Another year, another Slam Dunk Contest during NBA All-Star weekend where Aaron Gordon has a bone to pick with the judges.
The 2020 Slam Dunk Contest irked many basketball fans as Gordon was defeated by Derrick Jones Jr. in an evenly-matched contest after the final round went to overtime in a “dunk-off” to determine the winner.
In the end, Gordon dunked over 7-foot-5 Celtics center Tacko Fall, and ended up with a score of 47, one shy of Jones Jr.’s 48 from the Heat forward’s final dunk of the night.
Four years ago, a similar situation happened when Aaron Gordon lost to Zach LaVine in one of the greatest dunk contests of all time, and a similar story was written about the broken judging system for the All-Star Weekend’s Slam Dunk Contest, and the need for a serious overhaul of the rules.
Fans love the Slam Dunk Contest for its simplicity and its history, and like baseball fans, tend to go against any push for a change in the rules to keep the integrity of the event. However, for the sake of its future, the contest needs to go through some changes, or else it’ll turn into an event that fans lose interest in over time.
There are plenty of ideas out there for how to fix the problem, with some changing the judging system drastically, and others just making it more exclusive. Regardless, here are a few ideas to fix the scoring in the Slam Dunk Contest to make dunks feel more special, and determine a more decisive winner:
1. Decimal points in the scoring
This one seems simple enough to execute, and would please those who enjoy Dave Portnoy’s scoring in his “One Bite” pizza reviews for Barstool Sports. Adding in decimal points with get rid of the “50” dunks unless judges truly feel they’re deserved, and can make any errors that much more important.
Miss your first dunk attempt? Judges could automatically take half a point off to make players strive for perfection. Then, fans won’t have to see a dunk get a “50” after a missed first attempt, a la one of Gordon’s dunks from the 2020 contest.
Decimal points can also add intrigue to the final rounds, and will almost guarantee that no extra rounds would be needed to decide a winner, as well as discouraging judges from trying to force a tie in the scoring if they can’t pick a winner.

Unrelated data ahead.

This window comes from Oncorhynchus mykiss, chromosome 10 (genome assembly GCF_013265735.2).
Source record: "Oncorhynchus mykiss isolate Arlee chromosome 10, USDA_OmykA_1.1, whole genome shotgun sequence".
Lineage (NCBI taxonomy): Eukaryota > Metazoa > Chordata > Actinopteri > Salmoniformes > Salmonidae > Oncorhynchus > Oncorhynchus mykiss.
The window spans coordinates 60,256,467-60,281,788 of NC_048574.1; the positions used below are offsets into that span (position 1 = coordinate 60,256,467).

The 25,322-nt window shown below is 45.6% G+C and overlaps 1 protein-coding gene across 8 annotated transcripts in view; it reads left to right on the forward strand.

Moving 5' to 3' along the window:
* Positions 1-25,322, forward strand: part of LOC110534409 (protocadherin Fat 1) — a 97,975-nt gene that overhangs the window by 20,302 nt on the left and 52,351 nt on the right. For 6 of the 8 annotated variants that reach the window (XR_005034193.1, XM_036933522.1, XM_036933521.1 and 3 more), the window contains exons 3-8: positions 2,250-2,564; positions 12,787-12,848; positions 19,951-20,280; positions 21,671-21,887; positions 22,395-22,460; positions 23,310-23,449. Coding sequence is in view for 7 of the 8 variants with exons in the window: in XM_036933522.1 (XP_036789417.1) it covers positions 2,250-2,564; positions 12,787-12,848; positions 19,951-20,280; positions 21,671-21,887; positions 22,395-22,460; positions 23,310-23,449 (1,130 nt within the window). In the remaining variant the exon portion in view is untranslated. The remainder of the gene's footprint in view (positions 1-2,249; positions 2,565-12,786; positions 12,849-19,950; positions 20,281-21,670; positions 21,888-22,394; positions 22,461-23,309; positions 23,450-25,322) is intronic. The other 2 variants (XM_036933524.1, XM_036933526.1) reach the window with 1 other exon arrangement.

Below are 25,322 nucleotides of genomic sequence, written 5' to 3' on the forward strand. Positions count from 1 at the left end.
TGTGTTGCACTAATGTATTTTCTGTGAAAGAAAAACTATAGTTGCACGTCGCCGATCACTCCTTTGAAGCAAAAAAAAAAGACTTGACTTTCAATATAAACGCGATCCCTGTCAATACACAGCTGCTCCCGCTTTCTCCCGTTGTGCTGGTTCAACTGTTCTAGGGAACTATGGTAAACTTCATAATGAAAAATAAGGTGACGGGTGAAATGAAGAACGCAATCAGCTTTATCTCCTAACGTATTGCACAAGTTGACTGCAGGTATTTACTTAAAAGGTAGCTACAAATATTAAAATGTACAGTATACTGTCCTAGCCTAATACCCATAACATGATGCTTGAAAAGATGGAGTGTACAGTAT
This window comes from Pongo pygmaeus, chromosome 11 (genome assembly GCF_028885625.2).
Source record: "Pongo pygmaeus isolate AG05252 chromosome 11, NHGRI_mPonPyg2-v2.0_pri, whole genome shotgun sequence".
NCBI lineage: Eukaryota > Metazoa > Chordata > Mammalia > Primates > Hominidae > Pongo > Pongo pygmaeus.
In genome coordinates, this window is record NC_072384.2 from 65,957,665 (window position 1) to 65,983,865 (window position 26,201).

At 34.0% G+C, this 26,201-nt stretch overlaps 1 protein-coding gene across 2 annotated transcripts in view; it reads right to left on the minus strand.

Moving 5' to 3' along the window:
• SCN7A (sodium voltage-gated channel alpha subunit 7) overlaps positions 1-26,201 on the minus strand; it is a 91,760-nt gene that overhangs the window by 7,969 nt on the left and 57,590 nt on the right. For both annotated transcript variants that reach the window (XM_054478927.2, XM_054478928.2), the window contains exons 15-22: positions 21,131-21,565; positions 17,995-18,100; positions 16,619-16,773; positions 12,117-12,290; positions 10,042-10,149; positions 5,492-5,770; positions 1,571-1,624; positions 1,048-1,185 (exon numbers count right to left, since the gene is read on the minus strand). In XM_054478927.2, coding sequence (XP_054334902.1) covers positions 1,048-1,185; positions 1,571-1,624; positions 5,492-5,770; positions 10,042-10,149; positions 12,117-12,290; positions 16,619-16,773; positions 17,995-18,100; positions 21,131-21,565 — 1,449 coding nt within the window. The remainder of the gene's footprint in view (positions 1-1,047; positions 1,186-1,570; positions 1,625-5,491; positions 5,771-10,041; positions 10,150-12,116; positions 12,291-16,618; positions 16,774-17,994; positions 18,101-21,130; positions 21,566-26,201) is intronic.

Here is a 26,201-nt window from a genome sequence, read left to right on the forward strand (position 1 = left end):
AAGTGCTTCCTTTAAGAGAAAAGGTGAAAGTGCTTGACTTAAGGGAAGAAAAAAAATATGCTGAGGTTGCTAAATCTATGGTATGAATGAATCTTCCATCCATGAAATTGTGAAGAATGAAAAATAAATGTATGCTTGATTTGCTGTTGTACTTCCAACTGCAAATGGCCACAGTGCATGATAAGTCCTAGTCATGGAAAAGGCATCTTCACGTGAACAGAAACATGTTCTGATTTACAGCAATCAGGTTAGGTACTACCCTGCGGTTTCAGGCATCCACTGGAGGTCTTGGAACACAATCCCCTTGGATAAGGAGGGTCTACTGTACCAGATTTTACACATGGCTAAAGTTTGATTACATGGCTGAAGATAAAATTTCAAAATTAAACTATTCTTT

It’s simple, makes the event more definitive, and will bring back the value of a perfectly-executed dunk to help separate the boys from the men in the Slam Dunk Contest.
2. Judges can give one 11
This idea may not change much, but it could help separate dunks in the final rounds that every judge views as perfect.
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Give each judge the ability to score a single dunk as an 11 throughout the entire contest, while keeping the usual 1-10 scale. Similar to the “Golden Buzzer” on America’s Got Talent, it’ll give judges the power to add extra value to dunks they think are exemplary, and could serve as an easy tiebreaker for any close calls in the finals.
3. Separate the judges
As fans saw in the 2020 edition of the event, the judges apparently tried to collude to force a tie in the finals, so as to not have to pick a winner between Gordon and Jones Jr. An easy fix to that issue to decide a true winner? Put each judge in their own part of the court.
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Why couldn’t Dwyane Wade, Common, Candace Parker and Scottie Pippen each occupy their own corner of the court, and possibly stick Chadwick Boseman close to the hoop for the fifth spot? It prevents them from communicating and giving the same scores, and also helps them avoid peer pressure by closing them off from each other.
It’ll allow for more genuine scores, and help figure out where each judges’ priorities lie.
4. Only allow previous champions to judge in the contest
To avoid the bias that comes from recent players rooting for their former teammates (looking at you, Dwyane Wade), create a criteria that only allows for former champions of the event to judge Slam Dunk Contests.
Imagine a panel of judges with Dominique Wilkins, Vince Carter, Jason Richardson, Dwight Howard and Nate Robinson? It would be a qualified group that spans numerous eras of the event, and would feature players who starred on a variety of teams throughout their careers, helping to potentially eliminate bias.
If there was a need to get rid of the bias even more, the judges could be replaced if they have any connections to one of the competitors, making sure that the scoring is fair and balanced throughout. Sorry, Dwyane.
There are plenty of ways to fix the judging in Slam Dunk Contests, so why not experiment with some of them like the league is doing with the All-Star Game itself? It’ll bring back the intrigue and excitement around All-Star Saturday Night, and will help to figure out the best of the best when it comes to the NBA’s dunking kings.